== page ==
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Activists Want Cable Lines Opened to ISPs

Groups ask FCC to force operators to make their high-speed networks available to all comers.

July 29, 1999|JUBE SHIVER Jr. | TIMES STAFF WRITER

WASHINGTON — Consumers Union and three other groups today will ask the Federal Communications Commission to reverse its stance and force cable companies to open up their high-speed networks to all Internet service providers.

In a six-page letter addressed to FCC Chairman William E. Kennard, Consumers Union--along with Media Access Project, the Center for Media Education and the Consumer Federation of America--said the FCC risks placing "the future of the Internet in jeopardy" if it does not force cable operators to open their network to all comers, as telephone companies are required to do under federal law.

The consumer organizations join dozens of lawmakers and some of the nation's biggest high-tech firms in an intensifying battle over providing high-speed Internet access--a battle that will affect the growth of electronic commerce and adoption of new information technologies, experts say.

While a number of emerging technologies promise to provide high-speed access to the Internet, including services provided by telephone companies and even satellite firms, cable operators--who already provide two-thirds of U.S. households with video--could use their high-speed networks in a discriminatory fashion, the organizations say.

The groups suggest in their letter that if cable companies are allowed to control the flow of Internet content over their networks, they may be able to slow or otherwise restrict users' access to material provided by their competitors, including such rival service providers as America Online.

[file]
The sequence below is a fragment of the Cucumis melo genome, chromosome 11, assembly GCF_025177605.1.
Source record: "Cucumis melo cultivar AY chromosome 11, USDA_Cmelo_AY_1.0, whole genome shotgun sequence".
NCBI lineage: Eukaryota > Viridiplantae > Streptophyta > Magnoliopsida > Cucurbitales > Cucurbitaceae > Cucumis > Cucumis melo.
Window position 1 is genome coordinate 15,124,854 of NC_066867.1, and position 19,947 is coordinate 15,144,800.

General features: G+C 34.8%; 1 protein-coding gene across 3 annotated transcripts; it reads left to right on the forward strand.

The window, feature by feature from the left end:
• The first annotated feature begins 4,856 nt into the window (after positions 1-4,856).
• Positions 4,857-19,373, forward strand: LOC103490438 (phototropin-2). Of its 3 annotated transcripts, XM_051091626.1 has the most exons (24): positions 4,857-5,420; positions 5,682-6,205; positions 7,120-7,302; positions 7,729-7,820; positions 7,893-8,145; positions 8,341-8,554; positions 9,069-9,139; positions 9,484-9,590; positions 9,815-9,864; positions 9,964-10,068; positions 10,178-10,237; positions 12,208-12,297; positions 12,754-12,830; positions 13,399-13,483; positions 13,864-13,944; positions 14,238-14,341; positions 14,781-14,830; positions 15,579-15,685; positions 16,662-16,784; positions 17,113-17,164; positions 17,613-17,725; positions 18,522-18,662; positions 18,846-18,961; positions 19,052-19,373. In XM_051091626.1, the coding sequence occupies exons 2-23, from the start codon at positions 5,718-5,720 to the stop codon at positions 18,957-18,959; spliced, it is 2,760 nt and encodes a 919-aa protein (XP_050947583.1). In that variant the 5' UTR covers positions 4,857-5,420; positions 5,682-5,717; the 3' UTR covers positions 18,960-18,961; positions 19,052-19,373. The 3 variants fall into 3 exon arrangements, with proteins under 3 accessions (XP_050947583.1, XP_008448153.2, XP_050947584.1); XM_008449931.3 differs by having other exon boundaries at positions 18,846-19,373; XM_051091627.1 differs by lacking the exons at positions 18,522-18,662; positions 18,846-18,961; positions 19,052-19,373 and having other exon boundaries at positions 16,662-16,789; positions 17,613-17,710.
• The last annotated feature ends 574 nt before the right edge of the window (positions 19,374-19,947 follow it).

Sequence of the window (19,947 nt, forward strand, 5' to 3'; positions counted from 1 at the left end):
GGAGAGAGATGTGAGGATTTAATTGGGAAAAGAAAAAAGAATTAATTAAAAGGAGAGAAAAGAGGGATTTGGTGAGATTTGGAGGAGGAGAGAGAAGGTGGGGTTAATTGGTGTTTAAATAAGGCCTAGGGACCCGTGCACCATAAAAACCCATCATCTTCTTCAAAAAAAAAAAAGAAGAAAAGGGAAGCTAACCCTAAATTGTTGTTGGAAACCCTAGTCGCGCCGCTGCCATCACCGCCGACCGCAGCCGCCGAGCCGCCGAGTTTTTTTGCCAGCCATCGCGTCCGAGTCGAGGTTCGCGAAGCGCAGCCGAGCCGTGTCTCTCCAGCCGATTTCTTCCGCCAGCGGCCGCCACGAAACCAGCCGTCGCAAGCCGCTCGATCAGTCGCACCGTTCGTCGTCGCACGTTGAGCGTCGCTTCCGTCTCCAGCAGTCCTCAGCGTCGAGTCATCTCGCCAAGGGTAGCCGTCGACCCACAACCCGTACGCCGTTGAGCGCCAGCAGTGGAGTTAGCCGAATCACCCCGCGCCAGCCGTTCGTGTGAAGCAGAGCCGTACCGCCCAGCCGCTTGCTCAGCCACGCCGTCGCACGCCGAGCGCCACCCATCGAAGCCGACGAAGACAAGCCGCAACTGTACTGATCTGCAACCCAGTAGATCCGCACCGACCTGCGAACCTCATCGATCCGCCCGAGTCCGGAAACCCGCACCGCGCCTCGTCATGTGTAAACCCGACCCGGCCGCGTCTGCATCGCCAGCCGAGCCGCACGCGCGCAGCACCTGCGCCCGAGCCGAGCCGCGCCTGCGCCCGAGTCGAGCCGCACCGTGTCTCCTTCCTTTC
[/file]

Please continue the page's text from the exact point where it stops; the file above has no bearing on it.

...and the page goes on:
The consumer groups say they fear that cable companies will reserve the highest transmission speeds for their own proprietary content, while relegating competitors' material to less-efficient pathways.

"The impact of potentially discriminatory policies on competitive content providers would have a devastating impact on the capacity of the Internet to promote diversity," said Andrew Jay Schwartzman, head of the Washington-based watchdog group Media Access Project.

The letter to the FCC comes three days after the San Francisco Board of Supervisors decided not to force AT&T Corp., which is building the nation's largest high-speed cable network, to open that network to competing Internet service providers, or ISPs. AT&T has rebuffed efforts by AOL and the nation's more than 4,000 ISPs to gain wholesale access to its high-speed cable network. AT&T and other cable operators say they need the exclusive right to sell Internet service to their customers in order to justify their heavy expenditures in making their networks data-ready.

As the burgeoning Internet becomes the conduit for a greater share of the world's electronic commerce and communications traffic, the demand for speed on the worldwide computer network has grown.

Cable modems theoretically can transmit data up to 1,000 times faster than regular analog modems, although, in practice, the speed increase is only about 10 to 100 times greater due to computer software and hardware limitations.

Telephone companies are rolling out a competing high-speed technology called digital subscriber line service, or DSL, that provides high-speed Internet access comparable to cable modems. So far, fewer than 250,000 Americans have such access, compared with more than 750,000 with cable modems.

The consumer groups contend in their letter that cable operators are trying to solidify their high-speed lead by manipulating their networks to discriminate among favored and out-of-favor content providers.

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